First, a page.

Skip to main content
Dryad logo

A tail of plumage colouration: disentangling geographic, seasonal, and dietary effects on plumage colour in a migratory songbird

Citation

Mahoney, Sean (2022), A tail of plumage colouration: disentangling geographic, seasonal, and dietary effects on plumage colour in a migratory songbird, Dryad, Dataset, https://doi.org/10.5061/dryad.hdr7sqvk5

Abstract

Plumage ornamentation in birds serves critical inter- and intra-sexual signaling functions. While carotenoid-based plumage colouration is often viewed as a classic condition dependent sexually selected trait, plumage colouration can be influenced by a wide array of both intrinsic and extrinsic factors. Understanding the mechanisms underlying variation in colouration is especially important for species where the signaling function of ornamental traits is complex or the literature conflicting. Here, we examined variation in the yellow/orange tail feathers of American redstarts (Setophaga ruticilla) passing through two migratory stopover sites in eastern North America during both spring and fall migration to assess the role of geographic variation and seasonality in influencing feather colouration. In addition, we investigated whether diet during moult (inferred via stable isotope analysis of feather δ15N and δ13C) influenced plumage colouration. Our findings indicate that geographic variation, season, and diet all influence individual differences in American redstart colouration, represented by both traditional and tetrahedral colour variables. The extent to which these factors influence colour expression however is largely dependent on the colour metric under study, likely because different colour metrics reflect different attributes of the feather (e.g., structural components vs. pigment deposition). The effects of diet (δ15N) and season were pronounced for brightness, suggesting a strong effect of diet and feather wear/degradation on feather structure. Though hue, a metric that should strongly reflect pigment deposition, also changed from spring to fall, that effect was dependent on age, with only adults experiencing a reduction in ornamentation. Taken together, our results highlight the numerous sources of variation behind plumage coloration and underscores the difficulty of unraveling complex visual signaling systems, such as those in American redstarts.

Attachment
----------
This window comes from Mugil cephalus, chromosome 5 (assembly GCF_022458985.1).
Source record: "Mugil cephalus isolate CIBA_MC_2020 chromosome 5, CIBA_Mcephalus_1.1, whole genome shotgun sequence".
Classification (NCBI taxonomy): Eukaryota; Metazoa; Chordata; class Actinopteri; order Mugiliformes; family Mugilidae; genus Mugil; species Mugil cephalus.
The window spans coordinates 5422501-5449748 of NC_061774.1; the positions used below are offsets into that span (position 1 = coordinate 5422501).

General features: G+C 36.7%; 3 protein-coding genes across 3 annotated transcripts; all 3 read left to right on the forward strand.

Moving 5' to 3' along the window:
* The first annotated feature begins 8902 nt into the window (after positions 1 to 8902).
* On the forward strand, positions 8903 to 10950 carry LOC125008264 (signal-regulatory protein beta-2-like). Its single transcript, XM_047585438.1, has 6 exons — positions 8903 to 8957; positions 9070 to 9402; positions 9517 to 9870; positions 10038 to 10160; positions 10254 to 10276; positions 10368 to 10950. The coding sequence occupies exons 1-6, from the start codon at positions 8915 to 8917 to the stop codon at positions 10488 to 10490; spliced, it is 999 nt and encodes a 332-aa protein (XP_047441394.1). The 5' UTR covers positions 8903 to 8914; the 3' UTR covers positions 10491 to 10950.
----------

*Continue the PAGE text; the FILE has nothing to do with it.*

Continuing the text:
Funding

Canada Discovery Grant

Santa Monica Bay Audubon Society

Loyola Marymount University